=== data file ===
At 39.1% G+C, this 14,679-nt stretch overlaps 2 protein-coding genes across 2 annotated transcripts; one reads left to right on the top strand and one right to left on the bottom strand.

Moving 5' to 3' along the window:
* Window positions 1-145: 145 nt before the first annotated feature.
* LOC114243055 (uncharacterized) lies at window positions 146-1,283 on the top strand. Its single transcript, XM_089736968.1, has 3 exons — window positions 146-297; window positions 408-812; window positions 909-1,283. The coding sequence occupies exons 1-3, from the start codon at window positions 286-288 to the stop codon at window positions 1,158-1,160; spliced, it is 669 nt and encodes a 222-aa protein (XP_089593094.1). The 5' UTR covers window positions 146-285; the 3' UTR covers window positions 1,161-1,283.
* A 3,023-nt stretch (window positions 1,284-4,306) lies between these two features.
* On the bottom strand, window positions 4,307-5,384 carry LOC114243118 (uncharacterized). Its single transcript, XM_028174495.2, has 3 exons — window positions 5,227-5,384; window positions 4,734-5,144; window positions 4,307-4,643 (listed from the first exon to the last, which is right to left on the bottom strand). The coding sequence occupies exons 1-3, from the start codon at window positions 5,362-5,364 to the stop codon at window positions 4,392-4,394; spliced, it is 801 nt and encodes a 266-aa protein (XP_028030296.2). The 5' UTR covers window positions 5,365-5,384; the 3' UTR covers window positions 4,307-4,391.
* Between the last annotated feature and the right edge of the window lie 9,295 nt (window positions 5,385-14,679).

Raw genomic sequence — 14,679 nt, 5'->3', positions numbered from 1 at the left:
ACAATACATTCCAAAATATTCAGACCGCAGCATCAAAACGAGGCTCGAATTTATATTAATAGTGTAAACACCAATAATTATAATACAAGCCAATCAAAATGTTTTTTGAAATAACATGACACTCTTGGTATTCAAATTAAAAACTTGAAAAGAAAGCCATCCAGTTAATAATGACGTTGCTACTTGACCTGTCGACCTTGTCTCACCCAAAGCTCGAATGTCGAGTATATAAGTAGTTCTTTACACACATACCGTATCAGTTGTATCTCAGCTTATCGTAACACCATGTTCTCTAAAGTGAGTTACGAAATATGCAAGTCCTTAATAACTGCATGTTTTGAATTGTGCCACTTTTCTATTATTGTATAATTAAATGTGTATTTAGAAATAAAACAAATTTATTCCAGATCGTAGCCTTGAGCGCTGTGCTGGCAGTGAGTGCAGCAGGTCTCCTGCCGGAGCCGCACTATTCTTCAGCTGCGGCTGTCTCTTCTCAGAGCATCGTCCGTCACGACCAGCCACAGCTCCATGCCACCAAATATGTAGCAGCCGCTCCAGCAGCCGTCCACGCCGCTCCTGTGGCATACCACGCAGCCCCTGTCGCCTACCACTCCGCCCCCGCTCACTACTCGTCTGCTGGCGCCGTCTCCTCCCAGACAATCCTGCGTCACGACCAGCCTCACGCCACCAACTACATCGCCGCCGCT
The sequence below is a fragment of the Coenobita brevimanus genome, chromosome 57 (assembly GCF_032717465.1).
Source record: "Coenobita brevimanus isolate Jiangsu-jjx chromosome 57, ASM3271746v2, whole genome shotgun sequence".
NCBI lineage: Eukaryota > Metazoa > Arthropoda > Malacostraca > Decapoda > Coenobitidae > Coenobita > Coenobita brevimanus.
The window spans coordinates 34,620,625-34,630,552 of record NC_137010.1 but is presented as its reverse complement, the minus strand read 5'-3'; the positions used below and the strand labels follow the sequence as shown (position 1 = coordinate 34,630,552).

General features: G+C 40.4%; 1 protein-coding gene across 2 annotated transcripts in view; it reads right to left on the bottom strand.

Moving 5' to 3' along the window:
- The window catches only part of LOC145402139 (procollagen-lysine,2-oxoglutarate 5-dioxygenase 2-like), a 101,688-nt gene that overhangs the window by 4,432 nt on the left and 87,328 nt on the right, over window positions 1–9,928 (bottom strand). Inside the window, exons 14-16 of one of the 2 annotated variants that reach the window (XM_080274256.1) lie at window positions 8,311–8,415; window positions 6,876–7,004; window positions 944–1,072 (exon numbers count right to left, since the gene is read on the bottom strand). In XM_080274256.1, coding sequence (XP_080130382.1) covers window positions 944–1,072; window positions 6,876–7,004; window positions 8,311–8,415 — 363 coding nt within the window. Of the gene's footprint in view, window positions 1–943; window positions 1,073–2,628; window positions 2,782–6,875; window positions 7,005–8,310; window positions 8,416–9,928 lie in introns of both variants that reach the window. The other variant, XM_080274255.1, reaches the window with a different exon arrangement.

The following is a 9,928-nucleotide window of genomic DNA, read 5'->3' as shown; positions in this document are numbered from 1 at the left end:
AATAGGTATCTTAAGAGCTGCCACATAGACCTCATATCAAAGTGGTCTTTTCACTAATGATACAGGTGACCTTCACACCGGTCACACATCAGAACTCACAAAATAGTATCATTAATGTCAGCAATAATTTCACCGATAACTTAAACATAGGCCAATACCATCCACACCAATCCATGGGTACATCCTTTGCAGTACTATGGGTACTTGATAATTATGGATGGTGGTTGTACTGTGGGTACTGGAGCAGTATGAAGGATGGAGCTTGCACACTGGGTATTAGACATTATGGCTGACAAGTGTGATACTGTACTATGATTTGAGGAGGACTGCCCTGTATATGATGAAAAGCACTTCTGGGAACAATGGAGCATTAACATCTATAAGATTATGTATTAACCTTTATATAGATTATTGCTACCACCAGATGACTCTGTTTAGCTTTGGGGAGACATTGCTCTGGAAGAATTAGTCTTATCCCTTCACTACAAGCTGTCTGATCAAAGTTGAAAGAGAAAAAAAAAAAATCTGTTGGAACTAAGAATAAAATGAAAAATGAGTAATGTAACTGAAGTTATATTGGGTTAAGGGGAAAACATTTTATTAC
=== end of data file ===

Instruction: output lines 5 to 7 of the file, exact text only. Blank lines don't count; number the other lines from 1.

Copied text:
* A 3,023-nt stretch (window positions 1,284-4,306) lies between these two features.
* On the bottom strand, window positions 4,307-5,384 carry LOC114243118 (uncharacterized). Its single transcript, XM_028174495.2, has 3 exons — window positions 5,227-5,384; window positions 4,734-5,144; window positions 4,307-4,643 (listed from the first exon to the last, which is right to left on the bottom strand). The coding sequence occupies exons 1-3, from the start codon at window positions 5,362-5,364 to the stop codon at window positions 4,392-4,394; spliced, it is 801 nt and encodes a 266-aa protein (XP_028030296.2). The 5' UTR covers window positions 5,365-5,384; the 3' UTR covers window positions 4,307-4,391.
* Between the last annotated feature and the right edge of the window lie 9,295 nt (window positions 5,385-14,679).